Researchers diving deep in the Pacific Ocean to study a stretch of volcanic seafloor found something they never expected to see there: a massive group of octopus moms tending to their eggs, reports Science Magazine.
The baffling sighting confounded the geochemists, who took a detour from their original project to investigate why the octopuses were brooding eggs in a place where they were “unlikely to survive.”
The team stumbled upon the large cluster of purple octopuses, numbering several hundred of individuals, completely by chance, LiveScience notes. The researchers were exploring the Dorado Outcrop, a rocky patch of hardened lava stemmed from an underwater volcano, which lies about 155 miles west of Costa Rica.
Their initial goal was to gather samples of the warm fluids that ooze from cracks in the volcanic rocks, but one dive led to this serendipitous encounter and everything took a whole different turn.
The octopuses were discovered at a depth of 9,842 feet, tucked away inside the folds of the volcanic rocks. Over the course of multiple dives, the team spotted as many as 100 octopuses at a time.
These unexpected creatures, found protecting broods of eggs fixed onto the rocky outcrop, had a bizarre look; they sported enormous eyes that eclipsed their dinner-plate-sized bodies.
It was later established that they belong to an unknown species of the genus Muusoctopus, the team shows in a study detailing their observations, which spanned over two deep-sea expeditions conducted in 2013 and 2014.
The paper, published last month in the journal Deep Sea Research Part I: Oceanographic Research Papers, revealed a surprise twist: the octopuses were miraculously alive (and breeding!) in an area that essentially doomed them to an untimely demise.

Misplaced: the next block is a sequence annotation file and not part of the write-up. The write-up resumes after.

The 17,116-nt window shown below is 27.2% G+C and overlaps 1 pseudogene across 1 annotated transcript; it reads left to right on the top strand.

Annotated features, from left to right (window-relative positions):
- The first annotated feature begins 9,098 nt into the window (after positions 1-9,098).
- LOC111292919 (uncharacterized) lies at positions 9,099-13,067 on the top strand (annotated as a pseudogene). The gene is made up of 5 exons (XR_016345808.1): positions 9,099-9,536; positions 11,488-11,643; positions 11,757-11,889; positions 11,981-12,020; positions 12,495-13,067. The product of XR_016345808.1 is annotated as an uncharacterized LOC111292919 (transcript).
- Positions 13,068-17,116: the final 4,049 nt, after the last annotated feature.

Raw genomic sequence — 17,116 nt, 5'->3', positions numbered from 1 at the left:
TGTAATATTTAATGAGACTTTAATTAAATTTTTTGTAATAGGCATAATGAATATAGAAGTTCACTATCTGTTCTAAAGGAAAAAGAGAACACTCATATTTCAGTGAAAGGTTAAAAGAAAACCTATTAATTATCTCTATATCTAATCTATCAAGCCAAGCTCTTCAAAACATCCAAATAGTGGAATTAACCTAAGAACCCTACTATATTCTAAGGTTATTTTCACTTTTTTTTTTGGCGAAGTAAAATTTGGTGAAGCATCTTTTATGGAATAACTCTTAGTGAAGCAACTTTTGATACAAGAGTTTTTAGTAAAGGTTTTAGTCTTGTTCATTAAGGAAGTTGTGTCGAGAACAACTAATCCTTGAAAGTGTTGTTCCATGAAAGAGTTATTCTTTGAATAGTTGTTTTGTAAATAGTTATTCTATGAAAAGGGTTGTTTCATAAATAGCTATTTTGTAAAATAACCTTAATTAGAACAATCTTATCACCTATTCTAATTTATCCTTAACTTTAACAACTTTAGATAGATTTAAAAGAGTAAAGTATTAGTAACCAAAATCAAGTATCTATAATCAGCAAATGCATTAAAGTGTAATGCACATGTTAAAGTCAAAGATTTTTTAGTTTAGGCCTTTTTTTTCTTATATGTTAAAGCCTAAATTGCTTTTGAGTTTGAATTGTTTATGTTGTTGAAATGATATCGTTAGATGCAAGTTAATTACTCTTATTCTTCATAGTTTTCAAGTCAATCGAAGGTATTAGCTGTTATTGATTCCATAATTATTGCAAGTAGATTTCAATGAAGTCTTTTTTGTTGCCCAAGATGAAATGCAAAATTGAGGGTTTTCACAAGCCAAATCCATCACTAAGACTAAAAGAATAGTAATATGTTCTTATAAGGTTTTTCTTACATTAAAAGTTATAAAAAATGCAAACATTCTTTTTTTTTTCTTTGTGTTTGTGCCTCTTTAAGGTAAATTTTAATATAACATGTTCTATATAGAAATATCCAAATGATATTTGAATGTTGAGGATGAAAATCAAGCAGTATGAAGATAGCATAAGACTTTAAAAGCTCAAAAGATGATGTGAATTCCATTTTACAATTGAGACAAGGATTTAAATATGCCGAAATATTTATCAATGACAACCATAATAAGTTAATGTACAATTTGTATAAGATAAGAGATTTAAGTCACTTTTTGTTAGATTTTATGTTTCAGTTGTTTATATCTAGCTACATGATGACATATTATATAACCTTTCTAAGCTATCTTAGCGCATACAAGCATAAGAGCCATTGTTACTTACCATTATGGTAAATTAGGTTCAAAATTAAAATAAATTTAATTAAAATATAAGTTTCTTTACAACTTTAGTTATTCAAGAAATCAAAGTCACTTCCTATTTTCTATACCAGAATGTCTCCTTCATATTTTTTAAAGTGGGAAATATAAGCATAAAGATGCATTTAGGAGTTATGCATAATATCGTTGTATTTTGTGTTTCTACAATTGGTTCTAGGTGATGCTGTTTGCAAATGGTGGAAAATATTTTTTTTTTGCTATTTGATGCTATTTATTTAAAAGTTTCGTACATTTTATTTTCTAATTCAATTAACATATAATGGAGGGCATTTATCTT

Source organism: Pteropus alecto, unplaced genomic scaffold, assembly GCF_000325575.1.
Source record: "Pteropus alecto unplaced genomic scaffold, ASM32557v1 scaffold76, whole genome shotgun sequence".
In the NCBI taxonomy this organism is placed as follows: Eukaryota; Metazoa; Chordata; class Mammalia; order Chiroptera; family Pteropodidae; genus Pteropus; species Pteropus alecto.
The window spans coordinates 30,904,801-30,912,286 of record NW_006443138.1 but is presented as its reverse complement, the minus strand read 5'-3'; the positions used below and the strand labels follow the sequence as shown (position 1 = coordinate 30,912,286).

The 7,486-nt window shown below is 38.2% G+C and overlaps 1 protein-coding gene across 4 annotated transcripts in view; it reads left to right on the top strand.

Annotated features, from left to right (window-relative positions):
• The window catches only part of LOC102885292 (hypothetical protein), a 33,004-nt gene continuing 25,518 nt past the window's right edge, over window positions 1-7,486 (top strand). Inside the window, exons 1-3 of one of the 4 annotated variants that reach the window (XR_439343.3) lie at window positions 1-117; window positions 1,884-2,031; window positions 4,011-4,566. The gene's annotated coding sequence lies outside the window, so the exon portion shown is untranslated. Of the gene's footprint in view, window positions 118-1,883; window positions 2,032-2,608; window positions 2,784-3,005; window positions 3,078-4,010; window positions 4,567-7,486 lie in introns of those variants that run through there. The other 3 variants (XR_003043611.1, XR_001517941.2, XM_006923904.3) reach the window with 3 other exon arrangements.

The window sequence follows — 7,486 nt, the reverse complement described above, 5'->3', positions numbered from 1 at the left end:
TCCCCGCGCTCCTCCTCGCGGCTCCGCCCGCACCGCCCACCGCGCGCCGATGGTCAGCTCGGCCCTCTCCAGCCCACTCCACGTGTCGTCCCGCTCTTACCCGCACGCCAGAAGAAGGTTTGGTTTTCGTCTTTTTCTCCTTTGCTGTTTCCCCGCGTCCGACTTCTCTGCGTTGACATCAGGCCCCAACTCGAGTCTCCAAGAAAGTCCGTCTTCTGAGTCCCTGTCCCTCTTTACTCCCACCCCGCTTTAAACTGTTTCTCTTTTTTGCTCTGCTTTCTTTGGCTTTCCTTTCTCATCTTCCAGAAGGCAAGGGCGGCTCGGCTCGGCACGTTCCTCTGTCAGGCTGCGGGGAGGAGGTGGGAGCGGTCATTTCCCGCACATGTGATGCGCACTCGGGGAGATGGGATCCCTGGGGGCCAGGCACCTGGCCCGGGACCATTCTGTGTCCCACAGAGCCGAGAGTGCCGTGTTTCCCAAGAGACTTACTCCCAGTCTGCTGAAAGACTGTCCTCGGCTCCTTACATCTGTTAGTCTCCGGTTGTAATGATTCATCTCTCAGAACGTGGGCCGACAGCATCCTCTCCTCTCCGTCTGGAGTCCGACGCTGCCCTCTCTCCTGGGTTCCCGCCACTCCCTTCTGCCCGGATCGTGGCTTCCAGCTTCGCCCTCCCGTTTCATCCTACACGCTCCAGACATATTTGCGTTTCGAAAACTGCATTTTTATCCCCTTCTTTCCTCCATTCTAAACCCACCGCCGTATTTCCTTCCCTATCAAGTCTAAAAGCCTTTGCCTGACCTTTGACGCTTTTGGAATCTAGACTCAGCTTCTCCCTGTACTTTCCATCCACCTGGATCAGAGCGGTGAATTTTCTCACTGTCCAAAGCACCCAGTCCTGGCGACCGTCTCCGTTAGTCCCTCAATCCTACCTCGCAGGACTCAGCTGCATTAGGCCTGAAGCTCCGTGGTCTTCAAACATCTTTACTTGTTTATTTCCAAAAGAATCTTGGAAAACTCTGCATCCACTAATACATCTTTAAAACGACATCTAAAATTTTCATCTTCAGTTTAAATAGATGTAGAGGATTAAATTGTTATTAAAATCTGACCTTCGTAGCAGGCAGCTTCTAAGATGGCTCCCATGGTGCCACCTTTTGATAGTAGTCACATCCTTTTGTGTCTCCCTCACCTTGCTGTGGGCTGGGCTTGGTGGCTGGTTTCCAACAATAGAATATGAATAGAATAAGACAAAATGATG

“When I first saw the photos, I was like, ‘No, they shouldn’t be there! Not that deep and not that many of them,'” said study co-author Janet Voight, an associate curator of zoology at the Field Museum of Natural History in Chicago.
Deep-sea octopuses normally thrive in cold waters and would have trouble breathing in warm areas such as Dorado Outcrop, notes the National Science Foundation (NSF), which funded the research. To station a nursery in such a hostile environment equals “suicide,” state the researchers.
Trying to understand what drove these creatures to amass and spawn in such threating conditions that would inevitably provide their offspring little chance of survival, the team wondered if this was simply a case of reckless breeding behavior, or there was something else afoot.
Judging by the massive number of octopus moms hanging on to their patch of rock (despite showing signs of severe stress), Voight speculates that there could be an even larger group somewhere in the area.
According to her theory, that unseen group probably occupied all the prime breeding spots, leaving the rest to scramble for a patch of heated rock.
“Odds are that this outcrop has hollow areas where other females nurture their eggs to hatching,” Voight hypothesized.
“They’re analogous to boomers who have all the good jobs, while the millennials wait, seeking one little piece of cool rock,” she added.